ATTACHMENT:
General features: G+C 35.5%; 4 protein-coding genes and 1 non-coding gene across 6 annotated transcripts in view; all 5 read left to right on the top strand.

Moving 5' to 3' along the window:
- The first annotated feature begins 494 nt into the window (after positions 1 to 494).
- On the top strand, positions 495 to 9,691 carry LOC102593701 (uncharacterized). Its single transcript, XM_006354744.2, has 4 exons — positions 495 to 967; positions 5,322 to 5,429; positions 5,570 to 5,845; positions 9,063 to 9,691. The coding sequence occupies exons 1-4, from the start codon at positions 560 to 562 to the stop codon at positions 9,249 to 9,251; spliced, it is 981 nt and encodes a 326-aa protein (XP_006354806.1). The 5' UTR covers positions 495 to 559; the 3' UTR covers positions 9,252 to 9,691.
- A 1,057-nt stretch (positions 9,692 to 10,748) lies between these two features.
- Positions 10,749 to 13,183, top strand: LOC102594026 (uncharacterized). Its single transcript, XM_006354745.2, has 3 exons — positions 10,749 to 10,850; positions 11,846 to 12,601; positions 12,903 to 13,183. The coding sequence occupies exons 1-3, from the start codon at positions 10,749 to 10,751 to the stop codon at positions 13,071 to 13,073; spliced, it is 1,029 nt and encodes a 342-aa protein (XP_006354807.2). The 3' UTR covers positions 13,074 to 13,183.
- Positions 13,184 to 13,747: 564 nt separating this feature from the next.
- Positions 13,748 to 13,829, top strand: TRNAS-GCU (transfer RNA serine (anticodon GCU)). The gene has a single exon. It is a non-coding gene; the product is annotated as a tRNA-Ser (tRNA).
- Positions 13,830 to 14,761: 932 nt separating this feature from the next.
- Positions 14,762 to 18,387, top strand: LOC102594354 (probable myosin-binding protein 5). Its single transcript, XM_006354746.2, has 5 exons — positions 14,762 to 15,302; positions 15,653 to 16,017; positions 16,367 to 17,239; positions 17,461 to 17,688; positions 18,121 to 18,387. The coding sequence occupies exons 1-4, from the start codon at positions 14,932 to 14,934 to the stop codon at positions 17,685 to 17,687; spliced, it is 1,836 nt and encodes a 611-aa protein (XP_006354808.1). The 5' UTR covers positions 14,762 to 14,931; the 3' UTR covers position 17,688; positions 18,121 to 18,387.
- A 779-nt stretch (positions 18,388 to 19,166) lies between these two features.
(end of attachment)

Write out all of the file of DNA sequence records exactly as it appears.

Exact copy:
General features: G+C 35.5%; 4 protein-coding genes and 1 non-coding gene across 6 annotated transcripts in view; all 5 read left to right on the top strand.

Moving 5' to 3' along the window:
- The first annotated feature begins 494 nt into the window (after positions 1 to 494).
- On the top strand, positions 495 to 9,691 carry LOC102593701 (uncharacterized). Its single transcript, XM_006354744.2, has 4 exons — positions 495 to 967; positions 5,322 to 5,429; positions 5,570 to 5,845; positions 9,063 to 9,691. The coding sequence occupies exons 1-4, from the start codon at positions 560 to 562 to the stop codon at positions 9,249 to 9,251; spliced, it is 981 nt and encodes a 326-aa protein (XP_006354806.1). The 5' UTR covers positions 495 to 559; the 3' UTR covers positions 9,252 to 9,691.
- A 1,057-nt stretch (positions 9,692 to 10,748) lies between these two features.
- Positions 10,749 to 13,183, top strand: LOC102594026 (uncharacterized). Its single transcript, XM_006354745.2, has 3 exons — positions 10,749 to 10,850; positions 11,846 to 12,601; positions 12,903 to 13,183. The coding sequence occupies exons 1-3, from the start codon at positions 10,749 to 10,751 to the stop codon at positions 13,071 to 13,073; spliced, it is 1,029 nt and encodes a 342-aa protein (XP_006354807.2). The 3' UTR covers positions 13,074 to 13,183.
- Positions 13,184 to 13,747: 564 nt separating this feature from the next.
- Positions 13,748 to 13,829, top strand: TRNAS-GCU (transfer RNA serine (anticodon GCU)). The gene has a single exon. It is a non-coding gene; the product is annotated as a tRNA-Ser (tRNA).
- Positions 13,830 to 14,761: 932 nt separating this feature from the next.
- Positions 14,762 to 18,387, top strand: LOC102594354 (probable myosin-binding protein 5). Its single transcript, XM_006354746.2, has 5 exons — positions 14,762 to 15,302; positions 15,653 to 16,017; positions 16,367 to 17,239; positions 17,461 to 17,688; positions 18,121 to 18,387. The coding sequence occupies exons 1-4, from the start codon at positions 14,932 to 14,934 to the stop codon at positions 17,685 to 17,687; spliced, it is 1,836 nt and encodes a 611-aa protein (XP_006354808.1). The 5' UTR covers positions 14,762 to 14,931; the 3' UTR covers position 17,688; positions 18,121 to 18,387.
- A 779-nt stretch (positions 18,388 to 19,166) lies between these two features.